Ishmael’s memories are recounted in such honest, simple, but powerful language. Although there are passages containing gruesome imagery, it is difficult to put this book down. Although Ishmael’s story might not be identical to that of a teenager living in America today, the themes found in his memoir are universal. They include the loneliness of growing up, the pressures of authority, and most important of all: the hope of rehabilitation after witnessing and experiencing immense violence. At first Ishmael is hesitant when he is given the chance of rehabilitation at a UNICEF center for children who fought in the war. He and his friends are recovering from the abuse of multiple drugs as well as trying to come to terms with what happened during the war, the unspeakable violence that they saw and did. However, even throughout this the book did not feel too heavy or the language too dense. The book ends with Ishmael having to flee the country because of the war. I would have liked him to continue his memoir with his remaining young adult years, which he spent in New York, but the book ends before this.


January 20, 2014 · 11:26 pm

The Coldest Girl In Coldtown by Holly Black

The Coldest Girl In Coldtown by Holly Black

Long time, no blog! I’ve been taking a break from book blogging this winter as it was my last, true winter break as a student! I was truly thankful to have some time to spend on family and leisurely pursuits. And now, I think it is time for me to return to the blogosphere. First up, I will write about Holly Black’s amazing The Coldest Girl in Coldtown, which I read all the way back in November.
I was particularly excited to read this book after hearing Holly Black speak at Austin Teen Book Festival, and read some of her vampire-related juvenalia in front of us! And when I was finally able to read it, it didn’t disappoint (I have yet to read anything by Holly Black that does).

The Coldest Girl in Coldtown is not your typical teenage, vampire romance. It is so much more. Tana is a teenage girl with a somewhat monstrous past who tries to live a normal life, but wakes up to a nightmare. Tana’s world is the same as our own, only vampirism isn’t a myth, but a very real, infectious disease. Quarantined cities called “Coldtowns” exist where vampires, and those newly infected, must live. And just like our world, humans are obsessed with vampires. From Coldtowns come live feeds (pun intended), reality TV shows, internet GIFs of specific vampires. Now Tana, who has been bitten, must flee to one of the Coldtowns with unlikely traveling companions Gavriel (a half-mad, half-brilliant, enigmatic vampire), her ex-boyfriend who is infected and thirsting for blood, and two runaway teens obsessed with vampirism.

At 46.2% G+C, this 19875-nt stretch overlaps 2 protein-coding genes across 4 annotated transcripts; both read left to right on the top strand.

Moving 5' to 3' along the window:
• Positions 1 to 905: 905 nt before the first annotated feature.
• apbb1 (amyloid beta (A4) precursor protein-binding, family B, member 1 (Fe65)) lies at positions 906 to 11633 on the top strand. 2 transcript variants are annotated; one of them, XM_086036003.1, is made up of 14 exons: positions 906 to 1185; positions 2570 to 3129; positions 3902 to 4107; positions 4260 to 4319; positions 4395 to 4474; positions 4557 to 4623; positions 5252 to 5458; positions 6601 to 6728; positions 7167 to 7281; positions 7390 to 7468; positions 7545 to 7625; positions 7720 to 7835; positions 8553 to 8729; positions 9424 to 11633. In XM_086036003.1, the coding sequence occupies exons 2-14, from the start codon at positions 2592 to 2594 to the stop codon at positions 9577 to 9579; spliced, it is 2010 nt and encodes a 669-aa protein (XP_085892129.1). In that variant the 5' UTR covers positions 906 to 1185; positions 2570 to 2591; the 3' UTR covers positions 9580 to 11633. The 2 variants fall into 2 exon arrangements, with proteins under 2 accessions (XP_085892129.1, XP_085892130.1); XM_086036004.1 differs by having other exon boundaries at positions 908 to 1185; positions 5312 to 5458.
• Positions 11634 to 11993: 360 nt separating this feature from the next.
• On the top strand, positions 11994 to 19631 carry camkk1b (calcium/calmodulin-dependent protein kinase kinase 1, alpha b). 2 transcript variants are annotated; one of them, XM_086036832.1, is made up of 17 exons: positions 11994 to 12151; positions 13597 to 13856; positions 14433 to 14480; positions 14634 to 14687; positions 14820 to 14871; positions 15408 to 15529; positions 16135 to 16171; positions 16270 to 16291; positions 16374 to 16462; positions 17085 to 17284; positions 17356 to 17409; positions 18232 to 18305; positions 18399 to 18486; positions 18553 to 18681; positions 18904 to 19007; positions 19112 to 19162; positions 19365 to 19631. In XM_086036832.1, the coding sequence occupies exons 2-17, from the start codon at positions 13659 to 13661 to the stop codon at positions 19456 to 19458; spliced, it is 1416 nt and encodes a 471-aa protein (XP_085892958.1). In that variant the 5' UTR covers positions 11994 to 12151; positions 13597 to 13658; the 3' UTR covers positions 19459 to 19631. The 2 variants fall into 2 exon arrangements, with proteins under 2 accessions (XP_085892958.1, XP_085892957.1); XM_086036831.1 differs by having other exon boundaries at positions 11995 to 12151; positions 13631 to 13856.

There are two things I instantly loved about The Coldest Girl in Coldtown:
1. It has the rich, dark world of vampirism and Holly Black’s writing is so suited for this subject that I’m surprised she hasn’t published more vampire novels in the past.
2. It had vampires. It had teens. But folks, this was no Twilight Saga.

Gavriel might be tortured and smexy (perhaps even more tortured than smexy), but he is no sparkly Edward Cullen. His mind has been bent and broken by pain and he is now hell bent on revenge. Tana is no Bella either. She has one purpose in mind: the survive and outlive the infection inside her bloodstream, to not become Cold like her mother. Tana and Gavriel’s story of survival amidst a chilling, violent atmosphere was immensely compelling to read. Another aspect I like about this novel is that although there is a thread of romance, this is not at all a traditional vampire romance novel. It is about the impact of social media, of violent imagery, that inundates our everyday lives. Monstrous, horrid things happen within the Coldtowns, and yet those on the outside who are watching can’t seem to get enough. The myth of vampirism has always held an intense, morbid fascination with the world and I love that Holly Black wrote a novel that asks–and if it were real, would our world really be different at all?
As a side note, I found this Huffington Post interview with Holly Black to be very interesting, and think you would too (especially if you’ve read the book).

Also, because this was a book about vampires, I felt the need to post a picture of an especially smexy vampire. One of my faves from True Blood.
Eric Northman


January 12, 2014 · 12:16 am